We set up a new SQL connection when we click New… (which is added to the project’s Connection Managers). We can then specify a name for a configuration table, and click New… to create it.

We can (should) specify a filter such as a prefix to distinguish this package’s configuration items from those of other packages. All the other steps are identical. After saving the configuration name, we return to the configuration enabler screen.

Now when we build the project we get the XML configuration file in the bin\Deployment folder as before, but we also get the new table [SSIS Configurations] with the configuration data.

What about deployments? Right click on the manifest file in the Deployment folder (under bin) and select Deploy. This starts the deployment wizard. I’ve demonstrated how to do the deployment in a previous article of this series so I won’t go into that again here. A key difference now however is the presence of configurability. Part of the way through the installation a Configure Packages window appears.

We can directly edit the values here for the deployment environment. In this step the XML configuration is being modified. We can also manually edit the XML later should we wish to change the values. Note that we are not able at this point to alter the values in the SQL Server configuration. To alter the configuration by SQL Server, we have to use SQL DML statements. Let’s try to run this package:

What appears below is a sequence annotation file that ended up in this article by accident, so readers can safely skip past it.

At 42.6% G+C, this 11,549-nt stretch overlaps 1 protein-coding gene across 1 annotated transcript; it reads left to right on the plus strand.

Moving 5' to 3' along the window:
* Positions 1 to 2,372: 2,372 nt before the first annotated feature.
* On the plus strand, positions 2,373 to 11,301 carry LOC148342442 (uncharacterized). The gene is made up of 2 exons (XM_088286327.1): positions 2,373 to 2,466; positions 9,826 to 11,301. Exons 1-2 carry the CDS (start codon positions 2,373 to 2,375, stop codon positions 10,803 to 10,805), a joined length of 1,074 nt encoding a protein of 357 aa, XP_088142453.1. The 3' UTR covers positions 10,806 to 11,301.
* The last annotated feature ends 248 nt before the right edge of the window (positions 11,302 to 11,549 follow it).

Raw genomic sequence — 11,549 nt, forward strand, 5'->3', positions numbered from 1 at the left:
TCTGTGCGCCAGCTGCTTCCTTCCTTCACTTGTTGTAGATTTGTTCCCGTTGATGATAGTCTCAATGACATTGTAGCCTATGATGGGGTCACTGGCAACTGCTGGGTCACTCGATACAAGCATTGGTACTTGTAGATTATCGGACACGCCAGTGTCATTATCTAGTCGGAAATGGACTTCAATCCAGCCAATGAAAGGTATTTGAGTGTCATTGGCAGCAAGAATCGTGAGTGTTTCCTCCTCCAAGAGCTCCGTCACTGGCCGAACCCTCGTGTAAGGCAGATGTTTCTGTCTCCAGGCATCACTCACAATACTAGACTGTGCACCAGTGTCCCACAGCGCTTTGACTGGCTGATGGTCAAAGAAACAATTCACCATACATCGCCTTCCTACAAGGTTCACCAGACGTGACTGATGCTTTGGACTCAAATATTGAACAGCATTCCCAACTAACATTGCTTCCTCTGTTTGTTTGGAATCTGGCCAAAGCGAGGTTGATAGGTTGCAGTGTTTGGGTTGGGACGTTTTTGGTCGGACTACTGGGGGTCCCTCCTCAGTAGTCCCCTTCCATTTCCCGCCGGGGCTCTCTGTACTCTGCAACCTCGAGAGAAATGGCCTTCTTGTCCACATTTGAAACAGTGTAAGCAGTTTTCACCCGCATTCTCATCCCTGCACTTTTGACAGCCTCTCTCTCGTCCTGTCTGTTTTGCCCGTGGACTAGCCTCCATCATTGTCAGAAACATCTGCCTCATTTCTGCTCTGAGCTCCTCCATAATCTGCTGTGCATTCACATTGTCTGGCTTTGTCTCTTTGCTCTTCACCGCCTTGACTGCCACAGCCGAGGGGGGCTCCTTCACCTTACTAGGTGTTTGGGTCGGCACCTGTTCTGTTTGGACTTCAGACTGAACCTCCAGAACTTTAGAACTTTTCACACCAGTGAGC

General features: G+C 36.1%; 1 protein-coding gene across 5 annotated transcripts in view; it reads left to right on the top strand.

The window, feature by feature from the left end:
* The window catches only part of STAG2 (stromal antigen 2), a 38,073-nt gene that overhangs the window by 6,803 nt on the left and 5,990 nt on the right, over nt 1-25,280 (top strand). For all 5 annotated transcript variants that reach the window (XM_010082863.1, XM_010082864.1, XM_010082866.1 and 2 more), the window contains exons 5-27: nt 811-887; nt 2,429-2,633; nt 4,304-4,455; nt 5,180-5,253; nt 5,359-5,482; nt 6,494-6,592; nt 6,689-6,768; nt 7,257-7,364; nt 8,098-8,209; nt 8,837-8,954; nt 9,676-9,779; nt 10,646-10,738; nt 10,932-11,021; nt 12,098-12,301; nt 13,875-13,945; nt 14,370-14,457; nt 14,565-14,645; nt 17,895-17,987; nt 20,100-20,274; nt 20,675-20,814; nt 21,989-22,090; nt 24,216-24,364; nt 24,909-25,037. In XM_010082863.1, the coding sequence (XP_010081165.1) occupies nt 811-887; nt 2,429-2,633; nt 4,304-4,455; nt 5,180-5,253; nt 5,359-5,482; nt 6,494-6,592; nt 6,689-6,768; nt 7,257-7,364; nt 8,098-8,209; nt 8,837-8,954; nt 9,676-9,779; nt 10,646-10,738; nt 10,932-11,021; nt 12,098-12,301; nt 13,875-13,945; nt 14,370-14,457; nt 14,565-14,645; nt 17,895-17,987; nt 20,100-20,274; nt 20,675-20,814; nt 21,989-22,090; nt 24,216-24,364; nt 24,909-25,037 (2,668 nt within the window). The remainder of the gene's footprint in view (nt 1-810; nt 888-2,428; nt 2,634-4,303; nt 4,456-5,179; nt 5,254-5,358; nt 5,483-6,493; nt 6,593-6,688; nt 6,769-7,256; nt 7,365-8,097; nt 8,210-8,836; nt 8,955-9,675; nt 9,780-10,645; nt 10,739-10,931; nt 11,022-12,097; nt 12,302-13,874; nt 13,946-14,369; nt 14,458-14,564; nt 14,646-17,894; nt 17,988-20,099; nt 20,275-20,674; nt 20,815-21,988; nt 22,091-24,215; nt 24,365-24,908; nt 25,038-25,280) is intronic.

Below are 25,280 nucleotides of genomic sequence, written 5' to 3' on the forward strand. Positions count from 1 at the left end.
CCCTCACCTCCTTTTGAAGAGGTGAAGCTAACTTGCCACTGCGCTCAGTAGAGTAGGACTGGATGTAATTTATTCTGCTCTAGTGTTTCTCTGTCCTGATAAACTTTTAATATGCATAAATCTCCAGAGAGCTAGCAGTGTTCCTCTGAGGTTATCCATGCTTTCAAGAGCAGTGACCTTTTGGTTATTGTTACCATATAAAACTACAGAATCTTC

The run window shows that the configuration file is being loaded twice – first from the XML file and then from the SQL Server configuration table. This illustrates a great feature of SSIS: the configuration can be split between different types of configuration and the configuration can be aggregated at runtime. In this case two configurations would be a liability of course, because any values specified in the XML would be overwritten by the values read from the SSIS Configurations table (you can set the order of precedence of different configurations in the Package Configuration Organizer window of the configuration wizard). From the development point of view, the SQL Server configuration would be adequate – even if an SSIS solution got branched or loaded into a different folder structure on a developer’s computer, the configuration data would be separate to the package. But what happens when the package needs to move on to integration testing, UAT and so on? Regardless of where we deploy our package we will loading the same configuration. How then do we differentiate between the different configuration sets required for each environment? We’ll come back to this after discussing environment variable configuration. As an aside, how does the package determine which configuration records in the configuration table pertain to it? The answer is the ConfigurationFilter column which of course matches the configuration name in the Package Configuration Wizard. I thought that the match the package looks for would be a rigid case-sensitive string match. Not necessarily – I’m not 100% sure of this, but it appears that actually the match is done as a LIKE operator: if the configuration name on a package is LIKE the ConfigurationFilter record it is matched – potentially allowing a package to load configuration values of other packages.